Yesterday, while finishing up some torturous video projects, my friend came to my rescue with a hypnotizing track released by Usher just a few hours before. The track is titled “Climax” — a collaboration with up-and-coming Philadelphia-based American DJ and producer Diplo. And as they say, “There is a whole world living in that song.”
The synergy between artists is a unique phenomenon. When artists collaborate, there is a limitless number of outcomes that can spear off of one chord, lyric or melody. We’ve seen this synergy inspire some of the greatest songs in history: Jim Morrison and The Doors, Nas and Lauryn Hill, The Roots and Erykah Badu, etc. However, lately there seems to be a systematic and pre-calculated spawn of new “collaborations.”
There’s no doubt that a new craze has begun: the idea of taking the “underground” and making it cool in the mainstream. And perhaps there were no greater “underground” music genres than electronica, dance or house. But in recent years, artists like Rihanna and Ke$ha have tried to channel some qualities of electronica and brought them to your nearby radio stations.
But the biggest issue was when I had to wonder if the “soul” in music was becoming secondary to the content of the music being produced. As artists slowly replaced their lyrics and voice for beat- and dance-friendly songs, I started to wonder if the concept of making music was dumbing down from something unique to the point of pure annoyance and regurgitation. More importantly, what roles are artists like Usher playing in creating a platform for DJs like Diplo?
To help me clear up some issues with the concept of the two worlds, I asked my cousin Timothy Thai, a DJ himself and creator of Dance or Die Productions, on his thoughts on the collaboration between established artists and DJs:
“In reality the top 100 DJs are in fact, producers. French Producer DJ David Guetta has now overcome Netherlands number-one Armin Van Buuren as the most popular DJ in the world. How? Look at his music — it’s all over the radio and is being played across the world globally. Why? He is producing what the mainstream wants.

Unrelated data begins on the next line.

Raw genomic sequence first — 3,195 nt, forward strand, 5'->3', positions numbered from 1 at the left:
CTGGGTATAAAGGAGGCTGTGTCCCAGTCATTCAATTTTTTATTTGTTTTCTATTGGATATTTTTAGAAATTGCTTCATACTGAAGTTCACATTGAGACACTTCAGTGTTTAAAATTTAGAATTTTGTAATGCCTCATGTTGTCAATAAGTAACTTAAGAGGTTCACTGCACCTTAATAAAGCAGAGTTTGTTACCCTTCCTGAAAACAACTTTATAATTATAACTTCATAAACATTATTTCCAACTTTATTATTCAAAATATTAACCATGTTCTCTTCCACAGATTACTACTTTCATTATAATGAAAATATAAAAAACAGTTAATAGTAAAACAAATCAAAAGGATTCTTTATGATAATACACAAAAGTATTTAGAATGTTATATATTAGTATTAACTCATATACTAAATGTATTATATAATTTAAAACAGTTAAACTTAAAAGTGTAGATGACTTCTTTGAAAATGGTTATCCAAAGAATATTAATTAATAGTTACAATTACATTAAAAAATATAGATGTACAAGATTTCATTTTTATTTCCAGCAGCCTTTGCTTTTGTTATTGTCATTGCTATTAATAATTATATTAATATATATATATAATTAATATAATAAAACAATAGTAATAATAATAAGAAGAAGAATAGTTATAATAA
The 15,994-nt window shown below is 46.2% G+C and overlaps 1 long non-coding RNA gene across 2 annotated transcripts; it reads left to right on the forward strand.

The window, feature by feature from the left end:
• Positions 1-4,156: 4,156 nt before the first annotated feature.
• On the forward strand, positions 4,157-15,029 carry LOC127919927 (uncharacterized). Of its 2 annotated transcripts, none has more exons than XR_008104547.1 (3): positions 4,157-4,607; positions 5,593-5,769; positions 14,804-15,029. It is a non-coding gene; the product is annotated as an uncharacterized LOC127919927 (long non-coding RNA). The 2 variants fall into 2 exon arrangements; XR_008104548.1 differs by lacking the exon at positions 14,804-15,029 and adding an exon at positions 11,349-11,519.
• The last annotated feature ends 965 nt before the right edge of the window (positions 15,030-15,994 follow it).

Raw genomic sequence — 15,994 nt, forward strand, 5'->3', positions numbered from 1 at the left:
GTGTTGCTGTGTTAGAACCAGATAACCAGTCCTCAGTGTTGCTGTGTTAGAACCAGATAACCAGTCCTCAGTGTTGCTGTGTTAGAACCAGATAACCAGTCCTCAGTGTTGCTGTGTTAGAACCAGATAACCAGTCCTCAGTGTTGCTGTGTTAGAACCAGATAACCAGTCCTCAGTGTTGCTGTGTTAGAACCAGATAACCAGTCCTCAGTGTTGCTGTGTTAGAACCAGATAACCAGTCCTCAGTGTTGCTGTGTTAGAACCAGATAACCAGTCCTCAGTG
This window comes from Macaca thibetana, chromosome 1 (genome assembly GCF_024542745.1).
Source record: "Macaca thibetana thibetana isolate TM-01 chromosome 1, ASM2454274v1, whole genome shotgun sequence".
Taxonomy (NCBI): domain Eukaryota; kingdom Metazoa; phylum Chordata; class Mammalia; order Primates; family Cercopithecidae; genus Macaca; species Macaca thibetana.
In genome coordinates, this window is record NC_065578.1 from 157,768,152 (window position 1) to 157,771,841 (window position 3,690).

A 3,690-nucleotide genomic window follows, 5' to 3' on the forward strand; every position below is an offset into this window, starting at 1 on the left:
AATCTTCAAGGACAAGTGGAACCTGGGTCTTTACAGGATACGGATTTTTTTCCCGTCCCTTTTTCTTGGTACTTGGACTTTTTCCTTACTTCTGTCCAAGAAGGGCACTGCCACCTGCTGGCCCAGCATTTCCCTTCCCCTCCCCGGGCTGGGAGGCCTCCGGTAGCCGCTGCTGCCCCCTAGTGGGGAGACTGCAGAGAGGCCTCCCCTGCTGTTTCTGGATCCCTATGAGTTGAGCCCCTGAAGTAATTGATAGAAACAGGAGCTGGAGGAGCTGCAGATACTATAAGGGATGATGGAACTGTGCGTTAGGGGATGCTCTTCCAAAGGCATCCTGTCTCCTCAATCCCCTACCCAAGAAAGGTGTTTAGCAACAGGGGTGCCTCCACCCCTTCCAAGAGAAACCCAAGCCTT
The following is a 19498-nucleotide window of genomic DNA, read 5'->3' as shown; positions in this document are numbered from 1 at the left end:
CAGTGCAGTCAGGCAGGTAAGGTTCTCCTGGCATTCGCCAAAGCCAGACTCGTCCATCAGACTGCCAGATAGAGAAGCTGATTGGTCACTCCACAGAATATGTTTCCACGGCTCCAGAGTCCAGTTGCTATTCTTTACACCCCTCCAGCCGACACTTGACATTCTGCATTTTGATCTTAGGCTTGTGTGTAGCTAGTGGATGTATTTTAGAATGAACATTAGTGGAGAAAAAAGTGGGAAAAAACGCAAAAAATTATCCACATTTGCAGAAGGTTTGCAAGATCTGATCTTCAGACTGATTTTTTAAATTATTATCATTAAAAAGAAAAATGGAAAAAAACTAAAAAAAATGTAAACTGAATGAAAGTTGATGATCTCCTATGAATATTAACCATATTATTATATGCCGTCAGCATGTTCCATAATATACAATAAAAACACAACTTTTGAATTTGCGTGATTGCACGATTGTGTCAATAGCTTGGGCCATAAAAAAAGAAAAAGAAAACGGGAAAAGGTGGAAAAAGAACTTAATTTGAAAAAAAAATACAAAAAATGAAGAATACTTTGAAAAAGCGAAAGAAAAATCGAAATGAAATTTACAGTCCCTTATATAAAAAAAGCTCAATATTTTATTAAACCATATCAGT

A big part of it is through collaborations with big name artists such as Nicki Minaj, Akon (‘Sexy Bitch’), Flo Rida (‘Where Them Girls At’), Usher (‘Without You’), Kid Cudi (‘Memories’), and the list goes on and on. Looking at all those songs I just named; so much of the market can identify those artists. These are really big pop artists that millions of people listen to and by collaborating with such big names, DJs can also bring recognition to their own music.
Artists such as Armin Van Buuren, Tiesto, Deadmau5, Porter Robinson, and many others, have stayed away from mainstream and producing the sounds and songs that they strive to produce and want to produce. Their sounds have also reached the top charts of places such as Beatport.com where the ‘underground’ or people in the ‘scene’ will recognize these artists. We can compare these artists with so many amazing bands in other genres not getting as much radio play, like The Shins for example.
But when it comes to mainstream and radio/media, only names like David Guetta are recognized and everyone else is still the ‘background producer.’ Diplo and Afrojack are creators of ‘Look at Me Now’ with Chris Brown and ‘We Found Love’ with Rihanna. However, the majority of the time, these songs are still being claimed and perceived as Rihanna’s tracks or Chris Brown’s tracks. DJs have always been around. These artists aren’t new.
Why are DJs blowing up now? Media has so much to do with it. So much of the new generation spends their time on computers on blogs, Tumblr, Facebook, and are always looking for ‘NEW’ music. If it wasn’t for social media and websites like Tumblr.com, or Facebook.com, these artists wouldn’t be where they are now (Diplo even said that in the interview with Billboard magazine).
Corporations used to have control over almost everything. Controlling what music gets released, what style is being aimed for, how much, etc. Tracks would go through so many tweaks and fixes before [they get] released. Diplo, Skrillex, A trak and all these new DJs are just posting raw sounds or finished tracks that only they have worked on. And what they wanted to produce, it’s not going through stages of tweaks. It is being judged for what it is. Crazy thing is they post it for the internet which then goes viral. This is the new generation. Anyone can be famous; you just have to be good.”
If you have any questions for TIMOTHY THAI, e-mail him at firstname.lastname@example.org; to share your endless love for Usher, e-mail email@example.com. For everything else, e-mail firstname.lastname@example.org.